Darlington-based photographer Geoff Perry has been recognised as one of the country’s best landscape photographers – here he shares his work and valuable advice
‘I did a lot of black and white photography to support that,’ he explains. ‘I would photograph boats and landscape views and things like that and turn them into an etching.’
After finishing the course he qualified as a teacher and taught Art & Design at a school in Darlington for 34 years. About a decade ago he started teaching the pupils about digital photography, which is when he became interested in photography as an artform itself.
‘I wanted to start making my own pictures again rather than showing other people how to do it,’ he laughs.
In 2008 he began selling his photographs online and many were also displayed in exhibitions before he was shortlisted for Landscape Photographer of the Year in 2009, which resulted in his image of a yacht in Alnmouth estuary being displayed in the National Theatre for several months.
Now he is setting up a studio and gallery on Yarm High Street, where his landscape work will be on sale, and he’ll also be available for portraits, family shoots and wedding photography, with some clients wanting their wedding pictures taken in landscapes he has already shot.
‘I’m often discovered as a wedding photographer through my landscape work,’ says Geoff. ‘That sounds a little bit odd but it happens.’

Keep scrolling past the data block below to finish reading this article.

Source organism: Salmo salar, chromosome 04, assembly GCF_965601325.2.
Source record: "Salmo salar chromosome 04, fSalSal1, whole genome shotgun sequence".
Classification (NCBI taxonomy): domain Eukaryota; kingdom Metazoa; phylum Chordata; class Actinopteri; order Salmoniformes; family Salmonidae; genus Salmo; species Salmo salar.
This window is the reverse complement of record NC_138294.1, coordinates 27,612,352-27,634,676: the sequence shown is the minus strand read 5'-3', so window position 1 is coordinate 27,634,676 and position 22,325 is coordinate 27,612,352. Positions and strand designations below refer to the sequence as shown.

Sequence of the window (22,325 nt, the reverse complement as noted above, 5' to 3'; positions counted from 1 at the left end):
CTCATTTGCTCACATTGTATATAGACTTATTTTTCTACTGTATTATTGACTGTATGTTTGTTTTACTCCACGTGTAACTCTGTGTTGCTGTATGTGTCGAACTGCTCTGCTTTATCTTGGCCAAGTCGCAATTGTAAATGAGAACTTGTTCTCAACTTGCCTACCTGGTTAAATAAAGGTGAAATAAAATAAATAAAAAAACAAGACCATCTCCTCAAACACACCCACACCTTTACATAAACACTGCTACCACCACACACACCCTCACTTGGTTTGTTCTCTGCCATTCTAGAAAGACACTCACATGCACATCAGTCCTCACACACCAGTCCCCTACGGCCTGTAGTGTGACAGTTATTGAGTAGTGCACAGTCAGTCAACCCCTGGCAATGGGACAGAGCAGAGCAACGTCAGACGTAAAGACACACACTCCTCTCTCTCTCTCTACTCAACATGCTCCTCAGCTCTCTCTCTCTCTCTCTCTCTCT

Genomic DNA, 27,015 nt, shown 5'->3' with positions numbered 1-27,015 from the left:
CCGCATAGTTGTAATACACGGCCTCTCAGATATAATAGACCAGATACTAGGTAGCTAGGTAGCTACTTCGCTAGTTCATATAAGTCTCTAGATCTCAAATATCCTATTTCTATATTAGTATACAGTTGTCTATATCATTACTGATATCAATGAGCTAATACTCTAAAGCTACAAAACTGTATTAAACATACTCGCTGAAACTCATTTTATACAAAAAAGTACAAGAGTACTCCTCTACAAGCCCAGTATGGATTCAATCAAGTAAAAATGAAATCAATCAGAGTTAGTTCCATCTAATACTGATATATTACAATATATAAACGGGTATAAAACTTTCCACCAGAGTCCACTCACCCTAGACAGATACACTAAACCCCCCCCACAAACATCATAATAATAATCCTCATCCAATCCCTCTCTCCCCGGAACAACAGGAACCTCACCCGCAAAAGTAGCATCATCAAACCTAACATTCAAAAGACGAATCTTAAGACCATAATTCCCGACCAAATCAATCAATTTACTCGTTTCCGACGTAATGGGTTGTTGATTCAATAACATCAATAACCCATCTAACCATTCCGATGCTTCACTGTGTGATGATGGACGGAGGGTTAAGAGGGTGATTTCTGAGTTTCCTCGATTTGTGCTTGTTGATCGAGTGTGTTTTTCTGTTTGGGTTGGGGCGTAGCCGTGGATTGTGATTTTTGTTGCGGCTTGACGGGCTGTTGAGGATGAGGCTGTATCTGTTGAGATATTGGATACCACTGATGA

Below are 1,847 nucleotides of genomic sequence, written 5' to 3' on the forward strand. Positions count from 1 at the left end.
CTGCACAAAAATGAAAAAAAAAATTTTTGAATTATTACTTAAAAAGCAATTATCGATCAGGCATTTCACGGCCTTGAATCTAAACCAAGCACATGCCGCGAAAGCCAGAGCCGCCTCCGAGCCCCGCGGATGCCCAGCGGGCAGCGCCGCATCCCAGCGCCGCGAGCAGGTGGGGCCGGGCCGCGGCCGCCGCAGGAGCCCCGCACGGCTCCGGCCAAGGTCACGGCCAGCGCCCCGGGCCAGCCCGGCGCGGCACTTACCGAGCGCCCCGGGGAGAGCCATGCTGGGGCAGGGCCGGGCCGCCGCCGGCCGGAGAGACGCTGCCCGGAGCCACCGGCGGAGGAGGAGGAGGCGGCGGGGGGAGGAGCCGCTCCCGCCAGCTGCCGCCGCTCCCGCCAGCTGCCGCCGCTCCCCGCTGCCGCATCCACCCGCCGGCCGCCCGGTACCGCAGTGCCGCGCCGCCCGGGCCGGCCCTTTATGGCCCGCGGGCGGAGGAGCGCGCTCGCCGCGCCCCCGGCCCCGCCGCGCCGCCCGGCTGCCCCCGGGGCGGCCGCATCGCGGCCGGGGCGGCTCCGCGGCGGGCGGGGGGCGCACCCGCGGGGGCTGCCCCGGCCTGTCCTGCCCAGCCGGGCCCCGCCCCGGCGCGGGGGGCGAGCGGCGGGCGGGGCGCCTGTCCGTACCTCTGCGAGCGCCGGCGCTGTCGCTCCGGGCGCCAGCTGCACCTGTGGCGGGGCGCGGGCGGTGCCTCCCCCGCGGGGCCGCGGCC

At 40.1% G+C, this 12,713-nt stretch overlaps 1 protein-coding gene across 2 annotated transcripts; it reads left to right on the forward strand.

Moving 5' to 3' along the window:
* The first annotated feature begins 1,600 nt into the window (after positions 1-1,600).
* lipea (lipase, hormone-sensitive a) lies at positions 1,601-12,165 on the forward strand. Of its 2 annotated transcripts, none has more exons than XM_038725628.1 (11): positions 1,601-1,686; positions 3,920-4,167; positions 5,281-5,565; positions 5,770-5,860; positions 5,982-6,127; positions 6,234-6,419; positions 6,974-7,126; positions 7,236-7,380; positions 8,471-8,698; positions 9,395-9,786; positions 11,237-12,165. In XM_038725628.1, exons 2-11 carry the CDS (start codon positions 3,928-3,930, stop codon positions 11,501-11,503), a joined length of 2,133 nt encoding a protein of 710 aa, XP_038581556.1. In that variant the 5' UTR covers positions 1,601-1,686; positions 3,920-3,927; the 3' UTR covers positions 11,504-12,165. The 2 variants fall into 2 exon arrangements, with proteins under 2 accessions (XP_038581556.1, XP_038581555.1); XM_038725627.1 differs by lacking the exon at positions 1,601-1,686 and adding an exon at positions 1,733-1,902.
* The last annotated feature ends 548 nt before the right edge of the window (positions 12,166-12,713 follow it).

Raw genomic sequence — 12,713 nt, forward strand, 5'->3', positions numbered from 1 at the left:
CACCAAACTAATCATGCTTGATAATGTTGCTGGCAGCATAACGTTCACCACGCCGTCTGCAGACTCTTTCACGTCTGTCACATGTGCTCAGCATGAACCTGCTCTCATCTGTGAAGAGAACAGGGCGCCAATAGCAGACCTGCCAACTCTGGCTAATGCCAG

The new studio, Yarm Studio, is due to open at the end of June as a partnership with his fellow photographer, Michael Cartwright. They also run courses together through their other business, Making Photographs, including lessons, photography walks, one-day courses and a three-day residentials, with the superb North East landscapes frequently taking a starring role.
‘Prior to taking up photography I spent most weekends exploring the region looking for interesting places,’ he says. ‘Now I study them through the camera lens.’
- Plan Carefully. Know what you want, plan the route in and out, use OS maps and Google, take a compass and record your inward bearing and use a sun compass to direct you to sunrise. Think about where you will stand, how is the tide, talk to others and seek local advice.
- Print your photo location and leave it at home, display it in the car, and switch on the location services on your phone and other electronic devices. If you fall people will find you.
- Has the image been taken before? If so, think about how you can attach a personal stamp to make it different and better.
- Arrive early, well before daybreak, and take a head torch. Decide your composition in the dark and find some good foreground interest that contributes to that composition, such as a drystone wall or rock pool.
- Prepare your camera – f-stop, ISO, remote settings, formatted cards, mirror lock-up, clean filters – so when you arrive your focus is solely on composition.
- Wait for the light. Do not get snap happy. If it doesn't happen, leave and come back another day.
- All digital photographers as well as film photographers use post-processing either in the light room or dark room. Think about the results of post-processing. Will it help recover what you experienced and may not have captured?
Yarm Studio, 101a High Street, Yarm